Is there a reason why this can't be translated as "Four salads is more than enough"?
I can understand your confusion as די also means enough...if translated word for word you're right, but it does not mean that in reality. I guess you can say it's more idiomatic...
I would also translate it as "Four salads ARE (not IS) more than enough"; "Four salads ARE (not IS) too much" is not proper English. no one ever says that. MUCH is usually used with something that has the propensity to have infinite (to use the term lightly) amounts. So this is correct: "You have too much money." But with countable amounts, use the word MANY: "Four salads ARE (not IS) too many." However, the first one is the best: "Four salads ARE more than enough." Also, since there is more than one, then use ARE, not IS, like I said above. IS is for just one. He IS. She IS. The salad IS. However, "Four salads ARE..." So there is really bad English in this translation overall.
"Four salads are too many" is accepted.
"Four salads is too much" is perhaps a bit more conversational but I wouldn't say that no native English speaker would ever say it. It's like an abbreviation of "(Eating) four salads is too much", that is, it's over the top.
By the way, in Hebrew we also sometimes say ’טו מאצ - too much in the sense of over the top. Pretty slangy of course.
Actually, I would argue that "Four salads are too much." is a grammatically incorrect English utterance. There is a reason we used "much" even though "salads" is countable: we're talking about the amount, not the salads themselves. "Four salads? This amount is too much." "Four salads are too much" implies that there is more than four salads, and out of those, four plates appear to have more than the rest do. "Four salads are too many" makes absolutely no sense on the other hand.
Not in American English. Uk and US have different usages for collective nouns. In the US. Four salads ARE too many, Four bowls (or plates, dishes, etc. ) of salad IS too much.
Theoretically, you may be right. But consider this: when someone is talking about the salads (he is supposedly offered to eat, or has tasted), he is speaking about the quantity of food in general, not the number of dishes. And most likely he (she) is having the main course and desert in mind while saying this - so "four salads that's too much" (take pity on me) seems to be as good and acceptable.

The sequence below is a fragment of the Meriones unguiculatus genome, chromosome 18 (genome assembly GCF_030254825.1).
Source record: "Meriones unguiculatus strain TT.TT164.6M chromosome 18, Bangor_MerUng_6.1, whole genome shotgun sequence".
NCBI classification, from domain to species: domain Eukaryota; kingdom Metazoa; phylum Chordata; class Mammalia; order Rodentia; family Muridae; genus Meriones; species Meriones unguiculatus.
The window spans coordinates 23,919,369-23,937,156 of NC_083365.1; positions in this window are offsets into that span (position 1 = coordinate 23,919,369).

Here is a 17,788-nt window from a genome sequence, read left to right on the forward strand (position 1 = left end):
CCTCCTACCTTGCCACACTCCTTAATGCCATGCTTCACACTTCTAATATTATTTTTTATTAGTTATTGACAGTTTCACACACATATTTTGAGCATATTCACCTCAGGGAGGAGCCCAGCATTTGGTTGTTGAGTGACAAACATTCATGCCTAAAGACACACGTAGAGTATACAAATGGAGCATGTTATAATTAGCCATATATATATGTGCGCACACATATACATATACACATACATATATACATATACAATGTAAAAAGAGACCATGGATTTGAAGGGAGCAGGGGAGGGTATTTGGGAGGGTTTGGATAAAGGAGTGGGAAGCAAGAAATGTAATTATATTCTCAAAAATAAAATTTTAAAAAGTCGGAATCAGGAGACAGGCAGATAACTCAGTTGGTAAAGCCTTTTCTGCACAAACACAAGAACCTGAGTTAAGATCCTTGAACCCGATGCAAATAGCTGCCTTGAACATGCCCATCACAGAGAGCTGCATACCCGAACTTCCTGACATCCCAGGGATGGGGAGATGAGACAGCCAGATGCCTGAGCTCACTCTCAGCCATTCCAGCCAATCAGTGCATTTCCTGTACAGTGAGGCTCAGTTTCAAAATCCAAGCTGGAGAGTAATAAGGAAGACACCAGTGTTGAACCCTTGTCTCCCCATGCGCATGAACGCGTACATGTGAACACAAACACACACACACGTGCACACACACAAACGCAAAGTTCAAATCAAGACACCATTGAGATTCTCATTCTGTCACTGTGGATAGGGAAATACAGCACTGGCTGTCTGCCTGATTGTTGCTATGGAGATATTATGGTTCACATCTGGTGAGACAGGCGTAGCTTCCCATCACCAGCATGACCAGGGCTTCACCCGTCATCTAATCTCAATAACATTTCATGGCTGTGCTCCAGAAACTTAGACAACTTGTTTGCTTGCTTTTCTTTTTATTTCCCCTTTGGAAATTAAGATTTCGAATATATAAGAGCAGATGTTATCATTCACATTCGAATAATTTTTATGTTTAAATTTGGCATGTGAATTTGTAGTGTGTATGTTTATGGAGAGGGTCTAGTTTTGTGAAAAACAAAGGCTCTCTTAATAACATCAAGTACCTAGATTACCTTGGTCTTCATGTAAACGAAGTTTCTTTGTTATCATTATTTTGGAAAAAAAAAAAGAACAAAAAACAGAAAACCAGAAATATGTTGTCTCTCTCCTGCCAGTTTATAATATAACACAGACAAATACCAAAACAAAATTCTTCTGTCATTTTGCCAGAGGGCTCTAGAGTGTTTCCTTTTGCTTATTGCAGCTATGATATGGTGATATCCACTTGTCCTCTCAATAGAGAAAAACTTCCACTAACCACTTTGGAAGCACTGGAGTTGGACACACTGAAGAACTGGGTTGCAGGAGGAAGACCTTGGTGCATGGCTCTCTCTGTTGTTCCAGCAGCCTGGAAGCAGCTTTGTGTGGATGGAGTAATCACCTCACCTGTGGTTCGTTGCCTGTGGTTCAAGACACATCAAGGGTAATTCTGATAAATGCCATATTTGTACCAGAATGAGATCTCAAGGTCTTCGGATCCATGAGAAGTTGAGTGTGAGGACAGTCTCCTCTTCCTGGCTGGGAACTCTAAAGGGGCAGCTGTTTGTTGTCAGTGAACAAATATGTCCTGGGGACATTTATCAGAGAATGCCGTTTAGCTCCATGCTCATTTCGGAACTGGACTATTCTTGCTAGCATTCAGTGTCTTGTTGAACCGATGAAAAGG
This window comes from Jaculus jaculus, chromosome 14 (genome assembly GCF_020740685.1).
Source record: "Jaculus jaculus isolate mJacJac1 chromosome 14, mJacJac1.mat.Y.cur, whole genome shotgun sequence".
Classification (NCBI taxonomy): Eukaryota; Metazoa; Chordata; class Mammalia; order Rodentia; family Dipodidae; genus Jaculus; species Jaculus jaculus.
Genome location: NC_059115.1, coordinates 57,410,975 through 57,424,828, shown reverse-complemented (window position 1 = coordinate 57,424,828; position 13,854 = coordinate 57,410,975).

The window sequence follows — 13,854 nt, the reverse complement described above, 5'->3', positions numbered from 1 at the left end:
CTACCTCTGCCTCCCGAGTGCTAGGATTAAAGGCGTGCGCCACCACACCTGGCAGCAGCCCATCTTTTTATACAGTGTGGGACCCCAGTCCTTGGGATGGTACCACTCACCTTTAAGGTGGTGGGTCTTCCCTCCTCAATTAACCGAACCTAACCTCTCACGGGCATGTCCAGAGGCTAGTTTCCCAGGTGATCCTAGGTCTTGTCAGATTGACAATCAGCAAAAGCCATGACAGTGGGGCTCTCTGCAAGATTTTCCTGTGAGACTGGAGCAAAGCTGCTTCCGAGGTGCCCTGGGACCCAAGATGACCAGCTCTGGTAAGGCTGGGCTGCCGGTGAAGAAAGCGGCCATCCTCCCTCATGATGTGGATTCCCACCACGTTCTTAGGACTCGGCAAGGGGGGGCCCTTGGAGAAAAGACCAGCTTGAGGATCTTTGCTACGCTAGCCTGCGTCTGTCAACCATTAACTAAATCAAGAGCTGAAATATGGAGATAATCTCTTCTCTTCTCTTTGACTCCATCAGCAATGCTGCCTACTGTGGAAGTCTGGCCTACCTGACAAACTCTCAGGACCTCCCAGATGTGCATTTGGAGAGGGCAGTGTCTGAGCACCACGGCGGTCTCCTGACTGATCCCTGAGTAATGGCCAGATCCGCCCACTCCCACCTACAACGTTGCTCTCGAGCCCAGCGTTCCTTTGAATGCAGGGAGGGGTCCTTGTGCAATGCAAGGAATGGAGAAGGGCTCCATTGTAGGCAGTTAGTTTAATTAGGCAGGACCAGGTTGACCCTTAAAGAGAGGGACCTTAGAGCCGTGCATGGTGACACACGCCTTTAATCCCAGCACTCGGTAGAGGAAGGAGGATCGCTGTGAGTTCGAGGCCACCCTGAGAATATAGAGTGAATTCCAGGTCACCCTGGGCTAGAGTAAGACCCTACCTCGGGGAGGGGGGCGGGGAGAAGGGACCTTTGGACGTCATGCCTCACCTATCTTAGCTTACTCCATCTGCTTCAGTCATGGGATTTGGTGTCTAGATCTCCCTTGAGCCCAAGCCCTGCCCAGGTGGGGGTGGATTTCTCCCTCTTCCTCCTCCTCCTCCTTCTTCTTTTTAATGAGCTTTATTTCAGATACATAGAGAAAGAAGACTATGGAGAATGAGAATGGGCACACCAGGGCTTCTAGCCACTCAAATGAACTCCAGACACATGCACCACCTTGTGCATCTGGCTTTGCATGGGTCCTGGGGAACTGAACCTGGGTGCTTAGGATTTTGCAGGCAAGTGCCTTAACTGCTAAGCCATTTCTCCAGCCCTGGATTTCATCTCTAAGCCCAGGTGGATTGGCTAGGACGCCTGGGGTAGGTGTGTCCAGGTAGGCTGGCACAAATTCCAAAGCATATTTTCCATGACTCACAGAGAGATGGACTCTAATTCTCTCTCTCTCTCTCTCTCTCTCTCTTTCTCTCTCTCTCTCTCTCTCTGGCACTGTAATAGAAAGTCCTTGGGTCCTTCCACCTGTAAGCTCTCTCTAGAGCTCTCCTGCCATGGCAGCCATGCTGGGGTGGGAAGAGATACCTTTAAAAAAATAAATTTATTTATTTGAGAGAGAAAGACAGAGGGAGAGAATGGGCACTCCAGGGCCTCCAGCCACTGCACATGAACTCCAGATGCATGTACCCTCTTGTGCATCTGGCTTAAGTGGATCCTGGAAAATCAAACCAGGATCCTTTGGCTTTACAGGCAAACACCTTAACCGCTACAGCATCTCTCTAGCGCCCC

Please can someone translate "מדי"? Is the word " די" with the preposition "מ"?
Thank you so much for your help. I'll check out the video a bit later. Does "מדי" mean 'from plenty' ? So "יותר מדי" literally means 'more from plenty' which translates as 'too many'? So how would you say "more than enough"? When someone gives you an abundance and you want to express your gratitude, would that be "dayenu"?
The video is nuts!!! Thanks for sharing
Maccabeats do a good version of Dayenu, https://music.youtube.com/watch?v=CZgDNPGZ9Sg&feature=share If you search "Maccabeats Dayenu lyrics " you can see the version with no music video but with Hebrew, English translation and transliterated lyrics...
Israelis with their in English speaking supermarkets in the US, etc. Will remark people look at them funny when they (the people hear) Israeli parents shouting DIE to their kids!
That's the etymology of מדי, but Israelis who are not very language-reflective are not aware of it. מדי is now an independent word. You can also put מדי right after an adjective. e.g. חשוך מדי = too dark. Also, די is very outdated in the usage of "enough" as adverb. Modern uses are: (1) "Enough!" as an exclamation, and (2) "quite" (די חשוך = quite dark).
To me (as a first language English speaker), "more than enough" means the same as "too much" on a literal level but it is more polite and implies acceptance of the excess. The Hebrew יותר מדי expresses rejection so "too much" is indeed the correct English translation.
More than enough means that it's more than required. Enough being adequate for the purpose. Too much is not the same thing imho. It's literally much more than one can use or handle.
There is some English grama problem on the answer. "Four salads is too much." is the right answer but the word is much is not on the list
Using זה has "it/this/that" implied before "is" right? But wouldn't four salads warrant אלה meaning "(these) are"?
Theoretically the defenders of "too many" , may be right. But consider this: when someone is talking about the salads (he is supposedly offered to eat, or has tasted), he is speaking about the quantity of food in general, not the number of dishes. And most likely he (she) is having the main course and desert in mind while saying this - so "four salads that's too much" (take pity on me) seems to be as good and acceptable.